Sam Bankman-Fried. Source: a video screenshot, New York Times / YouTube
Sam Bankman-Fried, founder and former CEO of the now-bankrupt crypto exchange FTX, has said that he hopes to start a new business and earn enough money to pay back victims of the collapse.
Speaking from the Bahamas, the disgraced crypto boss acknowledged that he was “not nearly as competent as I thought I was.” However, he denied committing any fraud while mentioning that he is worried about possible arrest while “ruminating at night,” according to a report by BBC.
“I’m going to be thinking about how we can help the world and if users haven’t gotten much back, I’m going to be thinking about what I can do for them. And I think at the very least I have a duty to FTX users to do right by them as best as I can,” he reportedly said.
In early November, FTX announced that it had filed for Chapter 11 bankruptcy in Delaware after a week of speculations around the health of the company. Notably, FTX US was also included in the proceedings, despite claims by the former CEO that their US exchange was fine.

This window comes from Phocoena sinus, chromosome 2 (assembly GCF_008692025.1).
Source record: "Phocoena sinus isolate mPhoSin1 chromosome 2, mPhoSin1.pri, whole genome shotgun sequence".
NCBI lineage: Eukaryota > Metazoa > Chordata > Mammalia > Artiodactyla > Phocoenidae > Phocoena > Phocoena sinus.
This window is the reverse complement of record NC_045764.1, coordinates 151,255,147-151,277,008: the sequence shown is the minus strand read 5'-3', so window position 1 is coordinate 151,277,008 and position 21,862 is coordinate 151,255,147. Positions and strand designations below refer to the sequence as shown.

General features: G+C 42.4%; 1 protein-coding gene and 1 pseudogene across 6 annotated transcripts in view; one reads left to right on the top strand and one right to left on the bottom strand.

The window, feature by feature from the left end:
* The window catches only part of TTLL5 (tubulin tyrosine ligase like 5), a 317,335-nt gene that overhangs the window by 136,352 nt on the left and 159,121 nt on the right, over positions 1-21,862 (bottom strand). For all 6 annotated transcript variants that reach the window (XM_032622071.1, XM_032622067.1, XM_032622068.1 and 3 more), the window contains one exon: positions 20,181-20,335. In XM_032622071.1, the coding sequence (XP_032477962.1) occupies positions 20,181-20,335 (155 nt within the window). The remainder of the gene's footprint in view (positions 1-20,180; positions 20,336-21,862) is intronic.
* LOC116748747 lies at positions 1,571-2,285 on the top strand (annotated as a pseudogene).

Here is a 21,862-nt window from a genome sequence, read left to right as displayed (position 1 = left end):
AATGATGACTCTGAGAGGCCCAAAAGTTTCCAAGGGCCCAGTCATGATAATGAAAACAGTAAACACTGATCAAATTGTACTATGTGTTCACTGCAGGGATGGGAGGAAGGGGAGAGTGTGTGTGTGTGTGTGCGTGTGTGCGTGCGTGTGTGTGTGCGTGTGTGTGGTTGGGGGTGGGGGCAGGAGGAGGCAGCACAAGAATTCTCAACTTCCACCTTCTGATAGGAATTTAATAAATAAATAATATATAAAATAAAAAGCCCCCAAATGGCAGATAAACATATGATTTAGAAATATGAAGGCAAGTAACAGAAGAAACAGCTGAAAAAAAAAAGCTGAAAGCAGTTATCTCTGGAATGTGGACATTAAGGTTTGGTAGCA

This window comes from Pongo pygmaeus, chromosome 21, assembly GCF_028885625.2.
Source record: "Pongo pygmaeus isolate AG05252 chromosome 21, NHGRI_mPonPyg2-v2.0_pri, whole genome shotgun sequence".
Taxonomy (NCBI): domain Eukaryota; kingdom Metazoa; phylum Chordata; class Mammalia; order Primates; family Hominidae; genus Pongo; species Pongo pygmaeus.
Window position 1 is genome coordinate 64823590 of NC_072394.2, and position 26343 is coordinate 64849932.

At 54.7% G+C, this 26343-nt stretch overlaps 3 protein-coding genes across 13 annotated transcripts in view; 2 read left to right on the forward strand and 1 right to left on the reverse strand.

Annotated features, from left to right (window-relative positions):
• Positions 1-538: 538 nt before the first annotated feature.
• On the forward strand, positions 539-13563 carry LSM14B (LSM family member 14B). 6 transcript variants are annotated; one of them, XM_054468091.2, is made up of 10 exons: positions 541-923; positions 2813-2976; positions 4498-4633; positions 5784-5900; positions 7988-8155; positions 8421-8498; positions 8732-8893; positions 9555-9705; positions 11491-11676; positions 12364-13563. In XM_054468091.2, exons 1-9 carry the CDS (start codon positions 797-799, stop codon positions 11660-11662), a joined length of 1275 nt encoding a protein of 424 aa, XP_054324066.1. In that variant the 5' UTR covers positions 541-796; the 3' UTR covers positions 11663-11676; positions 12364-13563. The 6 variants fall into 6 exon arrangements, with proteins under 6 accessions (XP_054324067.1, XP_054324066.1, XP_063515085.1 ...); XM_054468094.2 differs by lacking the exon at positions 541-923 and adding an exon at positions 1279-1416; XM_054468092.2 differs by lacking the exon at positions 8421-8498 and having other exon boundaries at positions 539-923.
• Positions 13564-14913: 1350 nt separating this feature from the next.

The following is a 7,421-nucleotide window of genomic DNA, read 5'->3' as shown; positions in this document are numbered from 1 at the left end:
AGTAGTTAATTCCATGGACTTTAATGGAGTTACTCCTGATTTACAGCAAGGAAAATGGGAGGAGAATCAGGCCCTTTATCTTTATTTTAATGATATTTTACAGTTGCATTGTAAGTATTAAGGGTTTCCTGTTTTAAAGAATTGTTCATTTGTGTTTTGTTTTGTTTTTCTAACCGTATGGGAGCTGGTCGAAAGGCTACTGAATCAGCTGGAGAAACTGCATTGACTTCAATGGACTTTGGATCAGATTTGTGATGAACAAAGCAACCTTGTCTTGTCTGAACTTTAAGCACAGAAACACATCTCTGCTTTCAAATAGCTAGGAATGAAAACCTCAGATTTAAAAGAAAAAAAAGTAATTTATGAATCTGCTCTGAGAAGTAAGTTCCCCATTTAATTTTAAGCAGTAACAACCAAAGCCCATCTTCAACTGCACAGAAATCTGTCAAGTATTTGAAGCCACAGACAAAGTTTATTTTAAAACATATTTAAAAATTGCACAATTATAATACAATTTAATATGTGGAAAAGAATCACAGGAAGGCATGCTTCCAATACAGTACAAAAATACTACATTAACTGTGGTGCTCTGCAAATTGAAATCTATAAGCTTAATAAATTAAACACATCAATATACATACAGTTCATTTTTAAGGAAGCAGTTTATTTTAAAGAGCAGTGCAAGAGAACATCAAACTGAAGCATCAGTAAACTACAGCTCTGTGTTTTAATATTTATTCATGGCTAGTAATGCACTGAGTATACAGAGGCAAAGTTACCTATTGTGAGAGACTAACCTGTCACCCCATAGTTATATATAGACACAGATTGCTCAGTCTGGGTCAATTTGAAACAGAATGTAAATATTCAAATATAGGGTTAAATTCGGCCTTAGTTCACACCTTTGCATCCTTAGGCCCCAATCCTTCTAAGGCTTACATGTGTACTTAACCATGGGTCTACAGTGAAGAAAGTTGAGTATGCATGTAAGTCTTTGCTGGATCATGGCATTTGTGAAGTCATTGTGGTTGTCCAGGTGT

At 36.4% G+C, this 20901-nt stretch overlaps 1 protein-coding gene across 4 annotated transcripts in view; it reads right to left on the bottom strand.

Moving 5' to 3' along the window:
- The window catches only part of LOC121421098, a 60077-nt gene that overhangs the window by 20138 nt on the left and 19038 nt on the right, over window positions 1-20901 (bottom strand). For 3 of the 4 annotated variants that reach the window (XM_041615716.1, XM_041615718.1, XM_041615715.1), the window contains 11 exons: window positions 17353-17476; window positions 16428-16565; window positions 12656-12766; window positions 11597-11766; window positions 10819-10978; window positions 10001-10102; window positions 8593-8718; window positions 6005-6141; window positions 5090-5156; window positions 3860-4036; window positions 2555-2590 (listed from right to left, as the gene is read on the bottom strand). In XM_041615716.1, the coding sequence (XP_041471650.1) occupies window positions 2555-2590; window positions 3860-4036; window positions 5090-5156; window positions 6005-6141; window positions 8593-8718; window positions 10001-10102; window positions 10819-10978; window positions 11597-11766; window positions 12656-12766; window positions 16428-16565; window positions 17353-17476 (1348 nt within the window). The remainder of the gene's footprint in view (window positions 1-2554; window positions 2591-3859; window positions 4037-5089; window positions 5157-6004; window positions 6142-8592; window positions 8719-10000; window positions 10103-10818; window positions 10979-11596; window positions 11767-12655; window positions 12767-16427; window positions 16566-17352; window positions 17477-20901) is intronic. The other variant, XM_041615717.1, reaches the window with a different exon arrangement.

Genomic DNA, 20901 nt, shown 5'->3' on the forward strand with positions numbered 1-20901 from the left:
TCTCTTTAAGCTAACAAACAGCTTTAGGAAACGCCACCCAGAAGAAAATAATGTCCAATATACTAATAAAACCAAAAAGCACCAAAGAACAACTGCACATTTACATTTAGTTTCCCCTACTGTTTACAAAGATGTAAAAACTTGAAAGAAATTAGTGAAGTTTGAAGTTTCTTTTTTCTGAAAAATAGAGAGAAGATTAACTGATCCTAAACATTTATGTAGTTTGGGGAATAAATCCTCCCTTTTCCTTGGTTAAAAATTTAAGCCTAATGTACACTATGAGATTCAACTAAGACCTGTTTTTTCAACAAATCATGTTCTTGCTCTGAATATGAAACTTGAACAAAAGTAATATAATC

Subsequently, it was revealed that the exchange lent as much as $10 billion worth of customer assets to fund risky bets by its affiliated trading firm, Alameda Research. With a $10 billion hole in its balance sheet, the guide price is between 8 to 12 cents on every dollar of the deposit claims.
When asked if he intended to start a new business to earn money to be able to pay back the victims of the FTX collapse, SBF said: “I would give anything to be able to do that. And I’m going to try if I can.”
One of the biggest allegations against SBF is that Alameda Research, a quantitative trading firm founded by SBF that was supposed to act as a completely separate company, was using FTX customers’ money to make risky financial bets.
BBC claimed that a former senior FTX employee who worked with SBF said that he must have been aware that Alameda Research was using FTX customer funds.
“No that’s not true,” Bankman-Fried said, denying claims that he was aware that Alameda was using FTX user funds to make risky trades. “That’s on me, one way or another,” he said.
Asked whether he was fraudulent or incompetent, he replied: “I didn’t knowingly commit fraud, I don’t think I committed fraud, I didn’t want any of this to happen. I was certainly not nearly as competent as I thought I was.”